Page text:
Regarding the professionalism issue, start with some self assessment. Do you dress differently from other women at your firm? Are you more emotionally expressive? Every firm has its own culture and if you want to stay you have to fit in. If self-observation doesn’t answer your questions you might ask someone in professional development.
My concern about the advice you received from your senior colleague is that it presumes a catastrophic outcome and has you running scared. Consider how good a source of information she is. Although I’m sure she means to be helpful, you need to discern whether she’s sharing solid insider information, or her advice is more a reflection of her own anxiety.
Finally, use this setback as an opportunity to develop your resilience. People who bounce back from setbacks remain optimistic and focused on their goals. They build a bridge in their minds from where they are to where they want to be. This should remind you that your job is not your career. Keep your sights on your reasons for choosing law as your profession— and never stop developing your network. It is the only assurance of employment security anyone has.
My firm has a formal mentoring program and I have an assigned one but I’m not getting any help. My mentor took me out to lunch during my first month at the firm but we haven’t spoken since. Mentors are supposed to meet at least monthly with mentees but mine travels so much it’s hard for me to imagine getting the help I need from him. I don’t want to be viewed as a “whiner” but how can I get someone to show me the ropes at the firm?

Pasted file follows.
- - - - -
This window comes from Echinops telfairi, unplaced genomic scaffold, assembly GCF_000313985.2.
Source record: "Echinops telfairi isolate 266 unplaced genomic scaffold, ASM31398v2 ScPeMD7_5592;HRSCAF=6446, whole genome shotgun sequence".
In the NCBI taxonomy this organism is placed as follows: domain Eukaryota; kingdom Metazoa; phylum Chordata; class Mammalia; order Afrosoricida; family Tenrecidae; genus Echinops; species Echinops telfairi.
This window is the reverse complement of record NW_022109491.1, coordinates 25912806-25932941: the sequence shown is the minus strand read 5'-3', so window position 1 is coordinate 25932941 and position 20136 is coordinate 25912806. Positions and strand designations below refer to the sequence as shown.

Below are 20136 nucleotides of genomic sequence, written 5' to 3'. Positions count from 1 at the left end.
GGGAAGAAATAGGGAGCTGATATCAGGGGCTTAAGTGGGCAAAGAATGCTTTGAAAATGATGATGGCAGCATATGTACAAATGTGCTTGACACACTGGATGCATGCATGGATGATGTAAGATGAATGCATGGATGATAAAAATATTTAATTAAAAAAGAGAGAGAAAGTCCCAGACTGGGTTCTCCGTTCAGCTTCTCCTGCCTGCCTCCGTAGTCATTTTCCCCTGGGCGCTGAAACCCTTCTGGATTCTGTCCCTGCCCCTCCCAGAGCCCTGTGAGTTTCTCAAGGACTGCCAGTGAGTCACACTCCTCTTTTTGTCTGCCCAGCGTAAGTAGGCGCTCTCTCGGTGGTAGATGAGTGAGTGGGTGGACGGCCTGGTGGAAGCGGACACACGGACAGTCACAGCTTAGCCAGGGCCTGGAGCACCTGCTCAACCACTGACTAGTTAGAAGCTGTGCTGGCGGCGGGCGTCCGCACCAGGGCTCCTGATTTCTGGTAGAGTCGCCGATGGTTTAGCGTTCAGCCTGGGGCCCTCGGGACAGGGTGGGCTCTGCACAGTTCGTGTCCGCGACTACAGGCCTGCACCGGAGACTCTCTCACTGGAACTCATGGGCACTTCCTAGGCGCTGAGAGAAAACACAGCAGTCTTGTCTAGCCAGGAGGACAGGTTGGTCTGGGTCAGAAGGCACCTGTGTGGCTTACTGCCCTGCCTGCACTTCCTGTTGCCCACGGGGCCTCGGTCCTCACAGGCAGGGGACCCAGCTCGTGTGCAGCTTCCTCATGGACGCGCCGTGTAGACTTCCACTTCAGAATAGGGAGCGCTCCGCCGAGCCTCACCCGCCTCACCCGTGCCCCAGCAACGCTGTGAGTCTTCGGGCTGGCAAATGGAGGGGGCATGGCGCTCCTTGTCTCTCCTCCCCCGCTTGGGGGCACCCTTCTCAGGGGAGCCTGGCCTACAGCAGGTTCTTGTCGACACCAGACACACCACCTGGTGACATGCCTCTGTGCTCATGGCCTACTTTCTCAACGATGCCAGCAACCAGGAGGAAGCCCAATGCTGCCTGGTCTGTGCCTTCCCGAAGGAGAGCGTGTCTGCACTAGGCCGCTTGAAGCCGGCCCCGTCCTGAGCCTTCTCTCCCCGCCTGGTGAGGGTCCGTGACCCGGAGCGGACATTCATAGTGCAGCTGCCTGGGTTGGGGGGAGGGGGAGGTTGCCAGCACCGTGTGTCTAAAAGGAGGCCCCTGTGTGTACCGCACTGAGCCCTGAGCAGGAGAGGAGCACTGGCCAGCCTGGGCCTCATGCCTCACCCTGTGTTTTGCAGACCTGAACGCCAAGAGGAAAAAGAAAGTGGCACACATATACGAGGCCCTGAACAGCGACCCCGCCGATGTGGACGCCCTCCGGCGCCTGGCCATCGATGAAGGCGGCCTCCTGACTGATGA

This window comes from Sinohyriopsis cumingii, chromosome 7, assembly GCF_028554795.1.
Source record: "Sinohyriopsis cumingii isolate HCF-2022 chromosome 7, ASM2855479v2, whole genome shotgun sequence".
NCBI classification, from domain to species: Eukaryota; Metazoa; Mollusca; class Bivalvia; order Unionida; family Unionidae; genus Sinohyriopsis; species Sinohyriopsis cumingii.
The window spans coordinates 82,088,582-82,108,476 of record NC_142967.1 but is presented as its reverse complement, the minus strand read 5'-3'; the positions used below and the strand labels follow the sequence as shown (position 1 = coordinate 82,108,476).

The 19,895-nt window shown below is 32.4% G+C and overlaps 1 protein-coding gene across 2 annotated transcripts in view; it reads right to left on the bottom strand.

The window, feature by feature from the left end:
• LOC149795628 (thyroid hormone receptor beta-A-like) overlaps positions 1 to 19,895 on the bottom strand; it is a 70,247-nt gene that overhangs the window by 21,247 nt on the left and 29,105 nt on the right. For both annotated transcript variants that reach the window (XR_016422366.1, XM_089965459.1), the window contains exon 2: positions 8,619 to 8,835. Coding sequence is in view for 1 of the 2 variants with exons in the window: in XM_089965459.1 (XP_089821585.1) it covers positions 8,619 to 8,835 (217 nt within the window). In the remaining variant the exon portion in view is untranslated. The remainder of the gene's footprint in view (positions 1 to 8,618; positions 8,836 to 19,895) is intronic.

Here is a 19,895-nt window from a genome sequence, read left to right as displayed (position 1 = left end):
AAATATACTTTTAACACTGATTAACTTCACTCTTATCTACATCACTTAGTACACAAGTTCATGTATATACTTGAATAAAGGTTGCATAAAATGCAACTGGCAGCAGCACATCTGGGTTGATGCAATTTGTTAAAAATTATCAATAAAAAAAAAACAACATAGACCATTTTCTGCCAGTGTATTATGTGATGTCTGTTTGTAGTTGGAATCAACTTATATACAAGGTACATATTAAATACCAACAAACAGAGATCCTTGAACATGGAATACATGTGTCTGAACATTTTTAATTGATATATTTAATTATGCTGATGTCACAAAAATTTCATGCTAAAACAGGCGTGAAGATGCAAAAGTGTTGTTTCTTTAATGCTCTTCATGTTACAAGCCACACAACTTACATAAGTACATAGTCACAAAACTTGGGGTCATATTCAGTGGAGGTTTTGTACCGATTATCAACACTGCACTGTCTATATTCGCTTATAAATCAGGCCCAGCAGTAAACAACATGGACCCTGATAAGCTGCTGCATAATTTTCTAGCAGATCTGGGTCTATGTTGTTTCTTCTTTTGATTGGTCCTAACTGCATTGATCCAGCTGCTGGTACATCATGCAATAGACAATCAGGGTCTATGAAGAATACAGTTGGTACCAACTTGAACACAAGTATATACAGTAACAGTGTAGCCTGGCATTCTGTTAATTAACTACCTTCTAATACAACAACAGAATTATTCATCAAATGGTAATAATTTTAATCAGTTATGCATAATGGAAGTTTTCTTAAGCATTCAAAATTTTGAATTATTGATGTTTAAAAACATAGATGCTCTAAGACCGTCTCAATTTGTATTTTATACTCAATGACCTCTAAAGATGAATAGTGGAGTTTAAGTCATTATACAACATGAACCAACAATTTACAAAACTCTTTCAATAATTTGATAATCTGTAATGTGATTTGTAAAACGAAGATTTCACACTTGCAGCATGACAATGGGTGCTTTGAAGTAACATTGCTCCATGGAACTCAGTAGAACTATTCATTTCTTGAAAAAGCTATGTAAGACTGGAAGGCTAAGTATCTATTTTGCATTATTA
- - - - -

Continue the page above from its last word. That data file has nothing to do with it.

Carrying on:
You’re ready to learn the first rule of associate success in a law firm: Take the initiative. You don’t need to leave all of the responsibility for the relationship up to your mentor. Why not ask him how you might work together given his travel schedule? You don’t need to complain at all. Just see if you can negotiate something that works for both of you and, if not, ask him what he advises you to do. Hopefully, if he’s too busy or not interested in mentoring, he’ll encourage you to request a different mentor.
Regardless of his answer, work toward creating your own “personal advisory board.” These days most law firm partners are simply too busy to take on a protégé. You’re likely to be more successful if you consider the things you’d like to learn and identify different individuals to help you in achieving each learning goal.
A mid-level or senior associate should be able to show you the ropes, telling you what it’s like to work for different partners, how to be successful working for them and how to get good assignments.
As you work with different people, consider how they use assignments to help you develop your technical expertise. As you increase your rapport with someone who seems interested in using work assignments developmentally, an informal mentoring relationship is likely to evolve. Make sure you understand what your mentor expects from the relationship and communicate what you’d like to learn. You can’t shy away from asking questions, so make sure to choose someone you feel you can trust. If work/life balance is important to you, keep an eye out for someone who seems to share your values and has been successful. She or he need not work at your firm. You may find your best role model at your bar association.
As your career advances and your needs evolve, consider changes in the composition of your advisory board. For example, you’ll need an advocate to help you advance to partnership and someone to teach you business development. Take the initiative to identify the best advisors for you, negotiate effective relationships with them, and you’re far more likely to succeed in your career.
Ellen Ostrow, a psychologist, consultant and certified coach, is the founder of Lawyers Life Coach, a firm providing executive coaching services to attorneys and consultation to legal employers. She can be reached through http://lawyerslifecoach.com.